How to Ratchet Up Your Copy and Conversions

These days, been doing a lot of copy editing. In other words, amping up other people’s copy.

I let Mark Twain’s words guide me:

“The difference between the right word and almost the right word is the difference between lightning and a lightning bug.”

Before we get started, here are 5 additional distinctions I’ve learned which you can use to ratchet up your copy:

Ratchet #1: Some words are worth more than others. For instance, emotionally speaking, the word ‘discover’ is worth more than ‘learn’. It has more emotional impact, yes?

Much has been published about ‘power words’. Words like ‘free’ and ‘amazing’ are very valuable when used judiciously.

Ratchet #2: Some words dilute the value of other words. This usually occurs when a piece is overwritten.  (Time to take out the machete.) But it can also occur with a word like ‘that’ that loves to sneak into our work.

Ratchet #3: By the same token, some words can increase the value of other words around it. For example, which is ’7-figures’ is stronger:

’7-figures’ by itself? Or ‘Easy 7-figures’?

Ratchet #4: Some words multiply their value by being in the right place.

For instance, “How to” in a headline is worth multiples more than in the body copy.

Ratchet #5: Some words can be increased in value by formatting them. It’s useful to use capitalization, underlining and such–but be careful: Too much overall can dilute the value.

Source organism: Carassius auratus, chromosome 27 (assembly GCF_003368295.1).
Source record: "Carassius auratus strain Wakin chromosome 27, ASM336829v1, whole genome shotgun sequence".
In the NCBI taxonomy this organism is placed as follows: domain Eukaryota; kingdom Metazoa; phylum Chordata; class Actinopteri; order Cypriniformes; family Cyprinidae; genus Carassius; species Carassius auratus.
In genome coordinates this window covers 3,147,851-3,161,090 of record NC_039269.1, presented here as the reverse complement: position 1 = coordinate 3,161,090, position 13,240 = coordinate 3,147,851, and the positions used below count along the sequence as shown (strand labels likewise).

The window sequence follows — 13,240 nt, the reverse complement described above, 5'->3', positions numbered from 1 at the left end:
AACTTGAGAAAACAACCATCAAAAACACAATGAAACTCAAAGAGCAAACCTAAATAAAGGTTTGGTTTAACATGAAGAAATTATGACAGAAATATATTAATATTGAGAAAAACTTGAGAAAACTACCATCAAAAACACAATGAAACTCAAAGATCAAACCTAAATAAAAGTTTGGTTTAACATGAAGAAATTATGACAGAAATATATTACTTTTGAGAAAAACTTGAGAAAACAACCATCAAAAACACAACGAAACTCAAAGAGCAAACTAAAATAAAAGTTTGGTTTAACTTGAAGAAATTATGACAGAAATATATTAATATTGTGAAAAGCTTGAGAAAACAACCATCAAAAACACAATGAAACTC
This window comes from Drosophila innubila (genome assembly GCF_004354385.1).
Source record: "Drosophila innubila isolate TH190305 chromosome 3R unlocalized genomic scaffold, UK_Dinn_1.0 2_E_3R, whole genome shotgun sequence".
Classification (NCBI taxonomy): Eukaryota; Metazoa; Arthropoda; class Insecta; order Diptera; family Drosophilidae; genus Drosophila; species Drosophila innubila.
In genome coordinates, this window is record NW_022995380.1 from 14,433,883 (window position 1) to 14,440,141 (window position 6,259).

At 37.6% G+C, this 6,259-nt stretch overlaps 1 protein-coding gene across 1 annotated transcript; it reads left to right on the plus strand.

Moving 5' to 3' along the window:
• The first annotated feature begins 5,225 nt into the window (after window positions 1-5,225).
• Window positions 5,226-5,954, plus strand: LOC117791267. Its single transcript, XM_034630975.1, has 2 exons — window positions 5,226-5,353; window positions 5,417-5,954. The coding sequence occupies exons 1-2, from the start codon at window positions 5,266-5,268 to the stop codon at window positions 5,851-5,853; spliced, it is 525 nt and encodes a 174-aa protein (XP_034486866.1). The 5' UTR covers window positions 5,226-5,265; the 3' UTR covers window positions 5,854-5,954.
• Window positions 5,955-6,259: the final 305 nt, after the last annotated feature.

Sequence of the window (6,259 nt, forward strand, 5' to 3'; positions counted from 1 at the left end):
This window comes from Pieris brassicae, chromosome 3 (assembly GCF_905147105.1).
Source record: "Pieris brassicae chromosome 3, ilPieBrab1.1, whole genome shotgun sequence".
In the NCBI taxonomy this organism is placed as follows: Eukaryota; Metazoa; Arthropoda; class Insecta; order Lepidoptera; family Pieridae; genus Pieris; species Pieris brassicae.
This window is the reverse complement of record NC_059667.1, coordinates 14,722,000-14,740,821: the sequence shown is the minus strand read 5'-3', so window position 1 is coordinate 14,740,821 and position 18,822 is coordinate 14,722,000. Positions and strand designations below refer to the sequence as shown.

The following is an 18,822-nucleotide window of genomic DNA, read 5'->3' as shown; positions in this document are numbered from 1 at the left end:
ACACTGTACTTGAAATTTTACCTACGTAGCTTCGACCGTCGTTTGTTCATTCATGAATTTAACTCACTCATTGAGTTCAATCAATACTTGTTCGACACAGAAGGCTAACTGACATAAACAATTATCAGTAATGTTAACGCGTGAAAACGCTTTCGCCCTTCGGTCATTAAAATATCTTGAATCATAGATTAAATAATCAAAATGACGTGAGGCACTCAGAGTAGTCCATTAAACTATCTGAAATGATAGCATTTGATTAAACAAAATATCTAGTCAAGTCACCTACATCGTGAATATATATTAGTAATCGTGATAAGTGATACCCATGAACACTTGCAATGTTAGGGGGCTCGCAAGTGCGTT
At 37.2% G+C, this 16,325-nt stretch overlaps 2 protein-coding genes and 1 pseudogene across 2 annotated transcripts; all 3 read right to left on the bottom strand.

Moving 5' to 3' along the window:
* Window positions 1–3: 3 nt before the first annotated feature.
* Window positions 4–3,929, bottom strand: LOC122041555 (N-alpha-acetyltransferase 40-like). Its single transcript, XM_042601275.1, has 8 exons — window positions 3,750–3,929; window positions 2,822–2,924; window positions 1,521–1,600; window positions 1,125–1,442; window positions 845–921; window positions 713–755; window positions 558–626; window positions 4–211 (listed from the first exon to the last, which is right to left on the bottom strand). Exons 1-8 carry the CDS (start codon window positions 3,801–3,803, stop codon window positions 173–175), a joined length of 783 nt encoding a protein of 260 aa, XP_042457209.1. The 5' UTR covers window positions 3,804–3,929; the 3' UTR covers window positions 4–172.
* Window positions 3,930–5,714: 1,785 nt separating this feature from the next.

So with those 5 distinctions in mind, I mentally put a dollar value on each word and phrase. I then incrementally increase the overall dollar value while keeping the original idea intact.

For instance, today I was working on an email with this subject line:

“Subject: How to crush the competition”

First off, please understand:

What’s the goal of the subject line?

Answer: To get the reader to open the email. Curiosity is the emotion we’re shooting for.

The email subject line above, while rather generic, sounds interesting. How can we improve? How can we boost the likelihood of the email being opened?

Well, we could increase the impact of all the words if we targeted the audience specifically:

“Subject: Web designers, how to crush the competition”

That’s better, but can we amp it up a bit and make it for relevant to the reader? How about:

“Subject: Web designers, how to crush your competition”

That works. But how about:

“Subject: Web designers, this *CRUSHES* your competition”

‘This’ usually works great in an email subject line. It evokes curiosity. Definitely more valuable than ‘how to’ in this context.

Capitalizing the verb ‘crushes’ and adding ‘*’s increases the value even more.

So here’s our before and after:

“Subject: How to crush the competition”


“Subject: Web designers, this *CRUSHES* your competition”

If you were a web designer, which would you be more inclined to open? More curious about?

Only testing will reveal. But my bet’s on the later.

Now, imagine if you really took the same amount of time to amp up your own pieces this way. Line by line, word by word. Whether it’s a video script, sales letter or email?

It’d be pretty compelling, wouldn’t it?


Rick Duris is CopyRanger.

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